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The White House just appointed its first openly transgender staffer

Raffi Freedman-Gurspan, the first openly transgender White House staffer.
Raffi Freedman-Gurspan, the first openly transgender White House staffer.
National Center for Transgender Equality

The Obama administration has tapped Raffi Freedman-Gurspan, a Latina transgender woman, to be the first openly trans person to serve in the White House.

The announcement was quickly praised by trans advocates, particularly the National Center for Transgender Equality (NCTE), where Freedman-Gurspan previously worked. But it also signals the broader shift in the US over LGBTQ issues — and the growing acceptance of trans rights as a serious, mainstream cause.

"President Obama has long said he wants his Administration to look like the American people. I have understood this to include transgender Americans," NCTE executive director Mara Keisling said in a statement. "A transgender person was inevitably going to work in the White House. That the first transgender appointee is a transgender woman of color is itself significant. And that the first White House transgender appointee is of a friend is inspiring to me and to countless others who have been touched by Raffi's advocacy."

It's been an incredible few years for the trans rights movement. Caitlyn Jenner publicly came out as trans in an ABC News special and on the cover of Vanity Fair, putting a mainstream focus on trans issues for the first time. In popular media, shows like I Am Cait, Transparent, and Orange Is the New Black exposed Americans to a group of people they simply weren't familiar with before. And President Barack Obama became the first president to say the word "transgender" during a State of the Union address.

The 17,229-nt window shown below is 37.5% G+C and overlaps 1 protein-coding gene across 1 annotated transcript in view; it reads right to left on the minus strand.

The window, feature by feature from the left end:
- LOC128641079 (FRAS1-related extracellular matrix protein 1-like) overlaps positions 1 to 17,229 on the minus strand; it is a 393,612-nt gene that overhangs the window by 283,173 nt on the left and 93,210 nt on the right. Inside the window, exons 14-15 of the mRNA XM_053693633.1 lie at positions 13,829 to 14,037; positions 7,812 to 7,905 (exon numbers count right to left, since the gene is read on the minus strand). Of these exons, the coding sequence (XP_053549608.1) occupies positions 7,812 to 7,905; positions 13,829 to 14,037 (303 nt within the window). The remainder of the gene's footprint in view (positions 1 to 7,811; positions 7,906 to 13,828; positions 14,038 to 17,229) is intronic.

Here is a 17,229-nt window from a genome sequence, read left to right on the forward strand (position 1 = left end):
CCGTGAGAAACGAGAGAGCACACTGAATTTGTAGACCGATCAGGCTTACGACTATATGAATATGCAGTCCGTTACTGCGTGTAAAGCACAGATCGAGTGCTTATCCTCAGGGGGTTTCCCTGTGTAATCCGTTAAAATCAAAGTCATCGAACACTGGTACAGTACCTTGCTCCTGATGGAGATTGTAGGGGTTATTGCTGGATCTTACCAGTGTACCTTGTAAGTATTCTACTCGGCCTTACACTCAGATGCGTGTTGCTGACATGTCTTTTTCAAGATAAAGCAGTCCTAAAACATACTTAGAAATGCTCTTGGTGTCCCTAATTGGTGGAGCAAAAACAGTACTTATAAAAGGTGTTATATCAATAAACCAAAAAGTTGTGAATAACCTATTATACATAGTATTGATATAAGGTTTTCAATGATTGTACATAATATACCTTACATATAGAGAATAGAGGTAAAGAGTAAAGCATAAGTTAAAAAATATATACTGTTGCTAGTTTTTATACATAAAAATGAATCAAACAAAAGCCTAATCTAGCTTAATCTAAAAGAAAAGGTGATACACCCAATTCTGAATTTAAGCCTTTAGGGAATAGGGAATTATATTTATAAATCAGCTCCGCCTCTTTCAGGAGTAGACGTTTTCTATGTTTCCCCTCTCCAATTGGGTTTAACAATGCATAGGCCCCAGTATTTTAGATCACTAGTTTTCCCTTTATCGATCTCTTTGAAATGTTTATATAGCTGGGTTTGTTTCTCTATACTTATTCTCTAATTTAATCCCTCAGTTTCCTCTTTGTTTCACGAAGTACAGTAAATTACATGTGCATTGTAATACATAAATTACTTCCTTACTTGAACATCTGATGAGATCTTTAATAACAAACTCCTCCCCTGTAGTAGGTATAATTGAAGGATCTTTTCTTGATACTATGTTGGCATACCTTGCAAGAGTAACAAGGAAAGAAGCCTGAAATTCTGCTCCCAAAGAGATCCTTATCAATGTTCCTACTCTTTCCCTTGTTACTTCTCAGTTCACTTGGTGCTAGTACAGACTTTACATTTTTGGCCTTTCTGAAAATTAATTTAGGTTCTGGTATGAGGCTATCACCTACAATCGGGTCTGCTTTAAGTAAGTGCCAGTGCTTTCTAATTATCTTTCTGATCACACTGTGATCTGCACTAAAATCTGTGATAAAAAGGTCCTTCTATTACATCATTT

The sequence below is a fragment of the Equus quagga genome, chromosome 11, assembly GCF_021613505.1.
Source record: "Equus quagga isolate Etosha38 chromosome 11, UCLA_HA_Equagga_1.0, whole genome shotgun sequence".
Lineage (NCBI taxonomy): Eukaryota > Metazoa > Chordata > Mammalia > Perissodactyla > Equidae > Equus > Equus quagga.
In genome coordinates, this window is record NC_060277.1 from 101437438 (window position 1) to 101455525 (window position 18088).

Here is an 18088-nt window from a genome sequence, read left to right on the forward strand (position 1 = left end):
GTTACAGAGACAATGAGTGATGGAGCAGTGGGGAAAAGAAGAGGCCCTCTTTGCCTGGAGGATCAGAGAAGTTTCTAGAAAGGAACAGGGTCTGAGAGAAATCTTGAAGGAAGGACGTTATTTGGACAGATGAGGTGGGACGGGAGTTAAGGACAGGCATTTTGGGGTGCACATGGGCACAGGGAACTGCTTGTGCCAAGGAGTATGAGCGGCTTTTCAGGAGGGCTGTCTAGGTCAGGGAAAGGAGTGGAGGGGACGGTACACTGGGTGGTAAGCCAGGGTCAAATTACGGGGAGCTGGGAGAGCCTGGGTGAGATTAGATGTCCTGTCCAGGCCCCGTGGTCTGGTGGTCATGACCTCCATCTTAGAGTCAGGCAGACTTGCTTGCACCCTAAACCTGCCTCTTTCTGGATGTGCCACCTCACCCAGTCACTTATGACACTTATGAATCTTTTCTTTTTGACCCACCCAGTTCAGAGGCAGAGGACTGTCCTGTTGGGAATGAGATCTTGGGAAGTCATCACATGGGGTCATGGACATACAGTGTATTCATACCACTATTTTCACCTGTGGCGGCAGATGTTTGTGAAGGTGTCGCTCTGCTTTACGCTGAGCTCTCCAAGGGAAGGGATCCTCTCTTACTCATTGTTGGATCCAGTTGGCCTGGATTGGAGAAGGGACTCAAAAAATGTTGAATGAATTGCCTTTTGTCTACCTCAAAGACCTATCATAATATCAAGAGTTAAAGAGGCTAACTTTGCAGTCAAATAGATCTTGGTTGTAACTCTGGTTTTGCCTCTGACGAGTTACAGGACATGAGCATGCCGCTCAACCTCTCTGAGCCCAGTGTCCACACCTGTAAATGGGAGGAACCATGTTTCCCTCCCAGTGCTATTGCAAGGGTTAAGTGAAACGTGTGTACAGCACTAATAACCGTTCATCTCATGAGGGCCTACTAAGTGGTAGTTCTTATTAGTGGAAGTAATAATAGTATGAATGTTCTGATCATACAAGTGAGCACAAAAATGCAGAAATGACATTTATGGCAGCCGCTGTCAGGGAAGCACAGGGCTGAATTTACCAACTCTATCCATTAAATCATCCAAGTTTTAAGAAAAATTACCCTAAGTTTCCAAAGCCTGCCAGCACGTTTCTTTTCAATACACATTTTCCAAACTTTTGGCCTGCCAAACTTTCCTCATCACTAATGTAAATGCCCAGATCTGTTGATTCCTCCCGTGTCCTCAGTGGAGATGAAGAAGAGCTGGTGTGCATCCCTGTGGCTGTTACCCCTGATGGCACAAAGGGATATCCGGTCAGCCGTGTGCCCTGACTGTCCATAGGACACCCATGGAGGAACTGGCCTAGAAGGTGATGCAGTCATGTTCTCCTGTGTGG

A lot of this is similar to the trajectory that the gay, lesbian, and bisexual rights movement followed in its early days. Many Americans' first exposure to these issues was with shows like Will and Grace, Queer as Folk, and Six Feet Under, which demonstrated to large mainstream audiences that gay people are, in many ways, just like anyone else. And that's a message that advocacy groups like Freedom to Marry grasped to the finish line in the battle for marriage equality in the US: Through media and by encouraging same-sex couples to come out to friends and family, the group helped demonstrate that gay relationships are broadly the same as heterosexual relationships.

The US is beginning to see that with trans issues, as well. As trans advocates fight for equal access to health care and nondiscrimination protections in the workplace, housing, and public accommodations, the White House's appointment and prominent appearances in media are signs that the movement is slowly but surely beginning to move into the mainstream.